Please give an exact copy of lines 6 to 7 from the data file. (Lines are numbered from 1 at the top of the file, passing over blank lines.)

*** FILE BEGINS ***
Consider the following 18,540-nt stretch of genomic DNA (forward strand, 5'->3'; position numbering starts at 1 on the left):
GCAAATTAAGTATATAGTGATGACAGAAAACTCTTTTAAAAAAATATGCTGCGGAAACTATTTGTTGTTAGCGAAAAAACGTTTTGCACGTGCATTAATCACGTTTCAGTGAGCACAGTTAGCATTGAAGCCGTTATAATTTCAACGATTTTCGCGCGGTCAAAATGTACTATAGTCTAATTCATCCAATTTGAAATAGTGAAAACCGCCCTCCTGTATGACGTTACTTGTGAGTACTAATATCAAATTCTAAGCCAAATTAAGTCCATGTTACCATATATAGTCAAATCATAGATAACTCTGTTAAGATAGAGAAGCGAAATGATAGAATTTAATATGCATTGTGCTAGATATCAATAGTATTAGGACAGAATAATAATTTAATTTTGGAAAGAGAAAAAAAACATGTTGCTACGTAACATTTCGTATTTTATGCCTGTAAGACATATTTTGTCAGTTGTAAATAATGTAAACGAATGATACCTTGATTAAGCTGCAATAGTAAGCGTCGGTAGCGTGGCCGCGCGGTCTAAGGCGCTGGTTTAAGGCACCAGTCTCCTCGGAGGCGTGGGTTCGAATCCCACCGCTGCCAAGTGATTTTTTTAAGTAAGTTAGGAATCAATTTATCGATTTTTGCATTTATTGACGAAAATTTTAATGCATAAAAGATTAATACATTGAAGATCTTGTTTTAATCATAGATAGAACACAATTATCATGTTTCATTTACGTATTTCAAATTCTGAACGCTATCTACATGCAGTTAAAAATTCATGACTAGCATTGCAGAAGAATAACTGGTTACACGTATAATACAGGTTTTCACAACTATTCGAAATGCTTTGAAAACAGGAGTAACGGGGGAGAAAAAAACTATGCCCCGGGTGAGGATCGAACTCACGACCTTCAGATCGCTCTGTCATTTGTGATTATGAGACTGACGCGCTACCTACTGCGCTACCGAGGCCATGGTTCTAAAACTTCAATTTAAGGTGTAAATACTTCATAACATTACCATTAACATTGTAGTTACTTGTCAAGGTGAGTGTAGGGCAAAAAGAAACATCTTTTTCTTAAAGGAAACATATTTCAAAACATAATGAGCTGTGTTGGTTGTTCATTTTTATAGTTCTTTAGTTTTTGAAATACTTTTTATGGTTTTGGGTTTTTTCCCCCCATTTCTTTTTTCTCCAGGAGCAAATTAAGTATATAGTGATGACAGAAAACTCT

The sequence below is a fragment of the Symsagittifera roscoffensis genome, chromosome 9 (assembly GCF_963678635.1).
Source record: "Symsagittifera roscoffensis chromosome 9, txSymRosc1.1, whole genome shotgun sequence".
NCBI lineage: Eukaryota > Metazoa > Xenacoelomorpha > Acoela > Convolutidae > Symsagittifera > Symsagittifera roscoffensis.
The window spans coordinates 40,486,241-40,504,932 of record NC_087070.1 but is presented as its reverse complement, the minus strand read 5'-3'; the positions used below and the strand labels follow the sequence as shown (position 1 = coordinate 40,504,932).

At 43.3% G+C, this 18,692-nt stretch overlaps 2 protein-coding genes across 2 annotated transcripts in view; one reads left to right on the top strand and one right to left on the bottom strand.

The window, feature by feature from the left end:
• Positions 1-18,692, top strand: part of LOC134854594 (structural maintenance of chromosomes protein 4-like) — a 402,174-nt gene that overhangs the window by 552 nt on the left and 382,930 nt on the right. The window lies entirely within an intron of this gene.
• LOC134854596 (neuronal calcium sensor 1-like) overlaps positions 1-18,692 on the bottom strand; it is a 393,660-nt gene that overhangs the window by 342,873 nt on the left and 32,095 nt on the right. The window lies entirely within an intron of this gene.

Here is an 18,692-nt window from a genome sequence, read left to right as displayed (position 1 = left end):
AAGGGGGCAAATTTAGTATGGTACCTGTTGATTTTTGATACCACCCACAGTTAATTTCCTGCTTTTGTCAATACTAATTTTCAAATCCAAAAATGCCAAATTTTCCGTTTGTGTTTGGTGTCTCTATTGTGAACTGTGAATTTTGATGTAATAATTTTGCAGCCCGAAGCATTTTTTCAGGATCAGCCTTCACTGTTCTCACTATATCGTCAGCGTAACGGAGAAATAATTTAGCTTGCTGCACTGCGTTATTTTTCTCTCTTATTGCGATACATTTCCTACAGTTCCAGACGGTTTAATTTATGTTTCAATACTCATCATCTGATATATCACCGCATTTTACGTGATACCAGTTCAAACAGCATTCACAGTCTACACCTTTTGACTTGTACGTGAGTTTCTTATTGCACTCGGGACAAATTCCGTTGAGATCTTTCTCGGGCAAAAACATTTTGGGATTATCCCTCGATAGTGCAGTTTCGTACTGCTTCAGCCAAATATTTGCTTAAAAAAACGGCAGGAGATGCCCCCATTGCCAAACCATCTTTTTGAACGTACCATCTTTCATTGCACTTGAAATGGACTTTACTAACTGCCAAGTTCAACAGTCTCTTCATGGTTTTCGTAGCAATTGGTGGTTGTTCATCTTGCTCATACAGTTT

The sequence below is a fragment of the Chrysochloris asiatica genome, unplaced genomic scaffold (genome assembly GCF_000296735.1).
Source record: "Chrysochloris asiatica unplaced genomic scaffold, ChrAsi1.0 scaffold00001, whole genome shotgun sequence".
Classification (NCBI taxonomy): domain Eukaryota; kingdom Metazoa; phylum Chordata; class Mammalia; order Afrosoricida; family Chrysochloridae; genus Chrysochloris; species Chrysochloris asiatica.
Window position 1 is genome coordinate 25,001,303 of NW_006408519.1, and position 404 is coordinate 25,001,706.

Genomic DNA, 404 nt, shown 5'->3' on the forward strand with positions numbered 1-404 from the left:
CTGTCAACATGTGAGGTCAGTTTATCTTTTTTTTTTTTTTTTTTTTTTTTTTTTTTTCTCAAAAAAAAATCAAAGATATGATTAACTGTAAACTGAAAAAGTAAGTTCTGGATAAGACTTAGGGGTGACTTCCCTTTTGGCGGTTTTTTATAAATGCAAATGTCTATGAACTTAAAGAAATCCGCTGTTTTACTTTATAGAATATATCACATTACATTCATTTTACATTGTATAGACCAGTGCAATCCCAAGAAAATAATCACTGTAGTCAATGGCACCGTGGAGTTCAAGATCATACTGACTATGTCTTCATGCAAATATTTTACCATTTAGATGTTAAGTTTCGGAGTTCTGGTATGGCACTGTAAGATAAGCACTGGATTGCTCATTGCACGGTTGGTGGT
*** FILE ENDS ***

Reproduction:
The window spans coordinates 40,486,241-40,504,932 of record NC_087070.1 but is presented as its reverse complement, the minus strand read 5'-3'; the positions used below and the strand labels follow the sequence as shown (position 1 = coordinate 40,504,932).

At 43.3% G+C, this 18,692-nt stretch overlaps 2 protein-coding genes across 2 annotated transcripts in view; one reads left to right on the top strand and one right to left on the bottom strand.